Remember that the Tree Table gets free shade from the tree itself, so even without any sun shade, you can work fine. An additional sun shade will make it just a little better. I also bought anti-glare sunglasses by Gunnar. They do help to relax the eyes, but I rarely use them.
Next comes the question about the internet. For the Internet I use my mobile phone hotspot. Because I stay within city parks, I always get a good LTE connection. I was told that if I went out of the city (e.g. camping), the signal would be much weaker and I would need to use a cell signal booster.
What about portable power? I use an older MacBook Pro, and even after battery replacement it doesn’t hold longer than about two hours. Furthermore, using mobile phone LTE actively discharges the phone battery quickly. So what did I do? I found a lithium batter AC generator on Amazon, that gives 250 Wh of power. It’s the Rockpals 250W and it lasts me the full day.
What about rain? You get some protection from rain by the virtue of being under a tree. There are portable umbrellas that can mount on a table leg, and you can attach such an umbrella to the vertical mounting bar that is along the tree’s trunk. You can also carry a rain poncho, and quickly throw it over your setup, if the rain is intermittent.
Another factor is staying warm in the cooler Spring or Fall weather. Here is where the Tree Table beats a regular table, because you can work standing. Working this way keeps the blood circulation at the right level to keep you warm. You don’t notice, but when working standing you always move about a little bit. The outdoor setting encourages it more than it would happen at home. Sometimes when I need to ponder a problem, I go for a little stroll beside the table. When I’m tired, I sit or lie on the grass and read a book or play with my phone.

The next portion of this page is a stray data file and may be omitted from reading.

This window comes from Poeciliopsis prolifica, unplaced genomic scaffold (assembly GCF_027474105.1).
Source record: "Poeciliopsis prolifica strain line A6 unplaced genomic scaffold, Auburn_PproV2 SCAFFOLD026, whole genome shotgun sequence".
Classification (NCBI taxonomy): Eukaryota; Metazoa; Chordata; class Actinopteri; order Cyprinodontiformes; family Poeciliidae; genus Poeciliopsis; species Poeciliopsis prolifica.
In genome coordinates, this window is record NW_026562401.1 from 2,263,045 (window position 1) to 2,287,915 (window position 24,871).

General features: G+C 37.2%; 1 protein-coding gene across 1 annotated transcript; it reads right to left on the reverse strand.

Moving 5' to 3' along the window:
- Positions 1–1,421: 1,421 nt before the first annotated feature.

Another important factor is the toilet. After a few hours, one just needs “to go.” Here is where it is advantageous to come not alone, but with a co-working friend, who also has a Tree Table, and who is working on a nearby tree. He can watch your things while you run for the toilet. However, in my experience, my things were safe even when I left them alone for five minutes. At most, I took the laptop and the phone with me, but left the rest. But proximity to a place with a nearby toilet does put a constraint on which tree to use.
What about lunch? Again, if you have a co-working buddy, he can watch your things if you wish to buy lunch nearby. I like to bring mine own. There is usually a park table around, within line of sight of my Tree Table workstation, so I eat there and relax. Or, I find a log, a bench, sit on the grass, or in rare cases, eat on my Tree Table. I enjoy the cognitive separation of work and play.
How long does it take to mount the table? It takes me about about 10 minutes to get it on the tree, the right way. First I adjust the top and bottom bolts of the mounting bar, so that the bar is vertical against the trunk. Then, I hold the mounting bar and the belt with the right hand, and tighten the belt with the left hand. I rotate the wooden pads so that they lie flat against the tree, and maximize the friction. I leave the table loose enough to adjust the table to the right height. I tighten it to place after I hang off the table, and aligned it to be horizontal. When all is set, I take a wrench and tighten the belt “real tight” by screwing the two bolts (see below). At this point the table is still not perfectly horizontal, so I apply a little force on the mounting bar to rotate it a little.
I leave it loose enough to adjust the table to the right height. I tighten it to place after I hang off the table, and aligned it to be horizontal. When all is set, I take a wrench and tighten the belt by screwing in the two bolts (see below). At this point the table is still not perfectly horizantal, so I apply a little force on the mounting bar to rotate it a little.
Stay tuned to the next article in this series, in which I will show how I have added a keyboard shelf.